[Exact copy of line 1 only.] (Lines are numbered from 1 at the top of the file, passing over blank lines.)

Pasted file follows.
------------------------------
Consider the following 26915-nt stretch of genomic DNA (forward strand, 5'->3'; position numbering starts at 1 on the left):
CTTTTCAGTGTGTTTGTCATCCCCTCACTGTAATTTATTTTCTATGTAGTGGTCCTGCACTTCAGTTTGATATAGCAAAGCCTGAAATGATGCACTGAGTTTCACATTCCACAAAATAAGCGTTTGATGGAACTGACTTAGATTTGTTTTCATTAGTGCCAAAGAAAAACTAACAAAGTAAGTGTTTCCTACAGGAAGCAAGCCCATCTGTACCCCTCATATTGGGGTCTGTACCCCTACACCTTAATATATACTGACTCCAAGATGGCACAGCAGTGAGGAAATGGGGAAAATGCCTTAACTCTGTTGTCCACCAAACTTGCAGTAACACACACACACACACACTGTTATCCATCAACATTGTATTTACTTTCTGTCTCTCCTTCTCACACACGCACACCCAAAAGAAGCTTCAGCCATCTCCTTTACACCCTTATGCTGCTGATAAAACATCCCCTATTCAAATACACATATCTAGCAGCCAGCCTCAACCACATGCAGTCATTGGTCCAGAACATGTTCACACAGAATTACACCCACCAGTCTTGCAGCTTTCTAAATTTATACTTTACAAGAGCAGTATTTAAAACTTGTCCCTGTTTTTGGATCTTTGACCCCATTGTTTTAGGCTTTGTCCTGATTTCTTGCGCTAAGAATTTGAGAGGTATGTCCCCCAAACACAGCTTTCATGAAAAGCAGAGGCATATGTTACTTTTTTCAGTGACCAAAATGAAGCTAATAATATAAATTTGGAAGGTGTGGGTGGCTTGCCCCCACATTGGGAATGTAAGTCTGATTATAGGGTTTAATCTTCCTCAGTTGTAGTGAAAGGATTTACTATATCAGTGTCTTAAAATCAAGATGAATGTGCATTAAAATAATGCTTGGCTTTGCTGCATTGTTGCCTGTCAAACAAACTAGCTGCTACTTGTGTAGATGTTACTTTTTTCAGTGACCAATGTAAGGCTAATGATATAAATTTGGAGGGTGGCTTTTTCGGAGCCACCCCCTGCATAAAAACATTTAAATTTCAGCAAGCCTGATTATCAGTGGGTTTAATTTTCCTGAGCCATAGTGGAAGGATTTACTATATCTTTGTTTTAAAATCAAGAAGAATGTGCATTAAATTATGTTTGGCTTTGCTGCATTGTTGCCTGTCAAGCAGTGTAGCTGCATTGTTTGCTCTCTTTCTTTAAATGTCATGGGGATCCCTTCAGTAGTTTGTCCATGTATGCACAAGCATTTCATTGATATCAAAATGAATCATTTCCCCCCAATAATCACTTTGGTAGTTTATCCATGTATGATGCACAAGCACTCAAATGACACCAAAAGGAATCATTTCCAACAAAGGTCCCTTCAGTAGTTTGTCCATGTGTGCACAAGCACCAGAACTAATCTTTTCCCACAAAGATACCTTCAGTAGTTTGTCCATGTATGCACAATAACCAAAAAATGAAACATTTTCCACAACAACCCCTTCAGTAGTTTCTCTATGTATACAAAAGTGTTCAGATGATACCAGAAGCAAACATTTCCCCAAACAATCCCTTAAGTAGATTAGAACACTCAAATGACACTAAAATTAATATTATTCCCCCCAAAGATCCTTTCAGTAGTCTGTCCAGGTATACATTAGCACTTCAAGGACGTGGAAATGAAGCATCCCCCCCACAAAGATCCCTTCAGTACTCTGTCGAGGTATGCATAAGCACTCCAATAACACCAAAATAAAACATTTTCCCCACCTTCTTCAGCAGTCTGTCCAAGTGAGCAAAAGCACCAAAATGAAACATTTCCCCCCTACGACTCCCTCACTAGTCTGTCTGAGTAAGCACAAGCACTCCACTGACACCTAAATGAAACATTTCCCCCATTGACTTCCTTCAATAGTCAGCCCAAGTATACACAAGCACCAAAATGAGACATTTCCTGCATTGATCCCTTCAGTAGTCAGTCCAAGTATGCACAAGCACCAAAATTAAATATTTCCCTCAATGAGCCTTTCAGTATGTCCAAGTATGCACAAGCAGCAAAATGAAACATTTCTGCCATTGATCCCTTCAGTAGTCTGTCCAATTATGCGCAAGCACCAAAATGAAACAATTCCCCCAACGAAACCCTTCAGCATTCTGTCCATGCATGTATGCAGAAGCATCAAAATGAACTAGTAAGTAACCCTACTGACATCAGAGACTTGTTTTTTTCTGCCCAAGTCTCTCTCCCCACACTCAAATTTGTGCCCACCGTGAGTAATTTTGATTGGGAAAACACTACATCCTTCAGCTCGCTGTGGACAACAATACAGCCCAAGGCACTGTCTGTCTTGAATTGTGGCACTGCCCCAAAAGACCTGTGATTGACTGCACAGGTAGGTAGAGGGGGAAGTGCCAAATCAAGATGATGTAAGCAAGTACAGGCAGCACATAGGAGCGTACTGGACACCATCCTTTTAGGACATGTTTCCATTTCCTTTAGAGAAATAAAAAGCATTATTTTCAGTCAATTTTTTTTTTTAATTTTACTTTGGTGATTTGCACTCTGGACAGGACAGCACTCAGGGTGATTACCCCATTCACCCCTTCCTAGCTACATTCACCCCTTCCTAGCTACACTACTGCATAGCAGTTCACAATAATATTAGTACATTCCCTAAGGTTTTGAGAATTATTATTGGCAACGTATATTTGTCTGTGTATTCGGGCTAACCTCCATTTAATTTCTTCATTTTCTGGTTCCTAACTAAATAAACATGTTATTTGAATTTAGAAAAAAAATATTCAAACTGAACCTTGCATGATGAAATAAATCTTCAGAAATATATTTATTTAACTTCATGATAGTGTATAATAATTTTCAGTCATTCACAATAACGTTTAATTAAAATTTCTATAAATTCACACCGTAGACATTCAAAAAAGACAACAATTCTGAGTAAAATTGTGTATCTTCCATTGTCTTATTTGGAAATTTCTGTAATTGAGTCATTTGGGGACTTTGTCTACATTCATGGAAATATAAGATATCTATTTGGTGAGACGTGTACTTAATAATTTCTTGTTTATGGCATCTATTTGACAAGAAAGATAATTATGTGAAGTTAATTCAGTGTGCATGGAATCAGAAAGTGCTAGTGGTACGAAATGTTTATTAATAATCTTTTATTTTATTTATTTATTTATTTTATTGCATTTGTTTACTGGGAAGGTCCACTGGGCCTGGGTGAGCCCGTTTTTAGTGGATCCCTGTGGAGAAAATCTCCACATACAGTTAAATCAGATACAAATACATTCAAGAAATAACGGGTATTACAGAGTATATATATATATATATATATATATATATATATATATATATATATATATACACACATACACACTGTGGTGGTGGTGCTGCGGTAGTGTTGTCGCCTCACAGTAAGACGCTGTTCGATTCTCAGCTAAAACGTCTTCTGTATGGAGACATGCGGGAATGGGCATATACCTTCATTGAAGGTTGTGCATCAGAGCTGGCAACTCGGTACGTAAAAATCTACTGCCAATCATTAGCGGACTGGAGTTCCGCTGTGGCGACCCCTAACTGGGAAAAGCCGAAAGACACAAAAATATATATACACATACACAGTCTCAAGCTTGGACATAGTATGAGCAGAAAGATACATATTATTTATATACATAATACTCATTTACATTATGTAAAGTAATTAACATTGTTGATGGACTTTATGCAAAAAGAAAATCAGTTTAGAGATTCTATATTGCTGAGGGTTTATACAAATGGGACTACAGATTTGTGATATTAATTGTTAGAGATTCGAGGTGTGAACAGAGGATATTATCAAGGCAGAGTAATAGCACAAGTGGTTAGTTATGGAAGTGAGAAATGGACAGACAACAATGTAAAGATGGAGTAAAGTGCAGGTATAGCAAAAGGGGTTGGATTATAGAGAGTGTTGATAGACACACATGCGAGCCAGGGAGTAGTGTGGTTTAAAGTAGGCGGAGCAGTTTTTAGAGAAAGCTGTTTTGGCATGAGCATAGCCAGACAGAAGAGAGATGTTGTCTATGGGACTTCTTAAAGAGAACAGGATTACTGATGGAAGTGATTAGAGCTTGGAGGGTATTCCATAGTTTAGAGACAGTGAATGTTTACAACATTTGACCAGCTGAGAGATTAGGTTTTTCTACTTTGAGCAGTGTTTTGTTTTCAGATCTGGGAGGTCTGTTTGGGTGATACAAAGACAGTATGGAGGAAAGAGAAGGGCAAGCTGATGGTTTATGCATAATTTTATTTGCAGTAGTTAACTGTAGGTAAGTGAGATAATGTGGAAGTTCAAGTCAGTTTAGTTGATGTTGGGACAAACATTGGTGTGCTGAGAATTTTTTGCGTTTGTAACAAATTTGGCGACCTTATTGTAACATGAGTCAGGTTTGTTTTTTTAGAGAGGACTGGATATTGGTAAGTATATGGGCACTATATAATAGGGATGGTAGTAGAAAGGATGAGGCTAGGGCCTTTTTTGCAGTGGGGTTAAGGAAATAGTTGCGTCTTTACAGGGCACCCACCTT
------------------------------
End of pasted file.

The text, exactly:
Consider the following 26915-nt stretch of genomic DNA (forward strand, 5'->3'; position numbering starts at 1 on the left):